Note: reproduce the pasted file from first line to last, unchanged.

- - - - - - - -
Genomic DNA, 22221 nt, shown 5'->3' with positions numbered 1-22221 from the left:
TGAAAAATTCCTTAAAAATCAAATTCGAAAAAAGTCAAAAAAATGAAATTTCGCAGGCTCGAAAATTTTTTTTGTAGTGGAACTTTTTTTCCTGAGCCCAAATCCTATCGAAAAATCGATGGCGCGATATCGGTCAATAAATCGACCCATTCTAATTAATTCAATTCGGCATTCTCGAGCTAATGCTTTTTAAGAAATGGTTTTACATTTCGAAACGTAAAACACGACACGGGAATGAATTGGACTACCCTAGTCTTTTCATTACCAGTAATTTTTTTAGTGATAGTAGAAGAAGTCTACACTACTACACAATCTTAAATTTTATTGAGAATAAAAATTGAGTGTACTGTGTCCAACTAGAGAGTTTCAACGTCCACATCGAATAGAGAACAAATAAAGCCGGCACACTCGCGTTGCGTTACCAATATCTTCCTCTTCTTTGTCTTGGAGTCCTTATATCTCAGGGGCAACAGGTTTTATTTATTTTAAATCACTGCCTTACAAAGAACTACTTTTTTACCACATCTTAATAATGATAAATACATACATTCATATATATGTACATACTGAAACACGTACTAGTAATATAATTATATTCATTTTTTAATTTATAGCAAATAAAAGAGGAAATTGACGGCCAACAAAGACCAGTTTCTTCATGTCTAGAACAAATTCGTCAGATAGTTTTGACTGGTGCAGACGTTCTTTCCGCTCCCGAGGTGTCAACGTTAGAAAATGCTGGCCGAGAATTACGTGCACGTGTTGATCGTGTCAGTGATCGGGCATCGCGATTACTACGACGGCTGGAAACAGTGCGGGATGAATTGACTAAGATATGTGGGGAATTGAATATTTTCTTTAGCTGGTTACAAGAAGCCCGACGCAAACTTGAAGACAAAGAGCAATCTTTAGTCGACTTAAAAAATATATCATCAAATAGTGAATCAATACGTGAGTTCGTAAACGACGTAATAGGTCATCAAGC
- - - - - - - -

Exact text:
Genomic DNA, 22221 nt, shown 5'->3' with positions numbered 1-22221 from the left:
TGAAAAATTCCTTAAAAATCAAATTCGAAAAAAGTCAAAAAAATGAAATTTCGCAGGCTCGAAAATTTTTTTTGTAGTGGAACTTTTTTTCCTGAGCCCAAATCCTATCGAAAAATCGATGGCGCGATATCGGTCAATAAATCGACCCATTCTAATTAATTCAATTCGGCATTCTCGAGCTAATGCTTTTTAAGAAATGGTTTTACATTTCGAAACGTAAAACACGACACGGGAATGAATTGGACTACCCTAGTCTTTTCATTACCAGTAATTTTTTTAGTGATAGTAGAAGAAGTCTACACTACTACACAATCTTAAATTTTATTGAGAATAAAAATTGAGTGTACTGTGTCCAACTAGAGAGTTTCAACGTCCACATCGAATAGAGAACAAATAAAGCCGGCACACTCGCGTTGCGTTACCAATATCTTCCTCTTCTTTGTCTTGGAGTCCTTATATCTCAGGGGCAACAGGTTTTATTTATTTTAAATCACTGCCTTACAAAGAACTACTTTTTTACCACATCTTAATAATGATAAATACATACATTCATATATATGTACATACTGAAACACGTACTAGTAATATAATTATATTCATTTTTTAATTTATAGCAAATAAAAGAGGAAATTGACGGCCAACAAAGACCAGTTTCTTCATGTCTAGAACAAATTCGTCAGATAGTTTTGACTGGTGCAGACGTTCTTTCCGCTCCCGAGGTGTCAACGTTAGAAAATGCTGGCCGAGAATTACGTGCACGTGTTGATCGTGTCAGTGATCGGGCATCGCGATTACTACGACGGCTGGAAACAGTGCGGGATGAATTGACTAAGATATGTGGGGAATTGAATATTTTCTTTAGCTGGTTACAAGAAGCCCGACGCAAACTTGAAGACAAAGAGCAATCTTTAGTCGACTTAAAAAATATATCATCAAATAGTGAATCAATACGTGAGTTCGTAAACGACGTAATAGGTCATCAAGC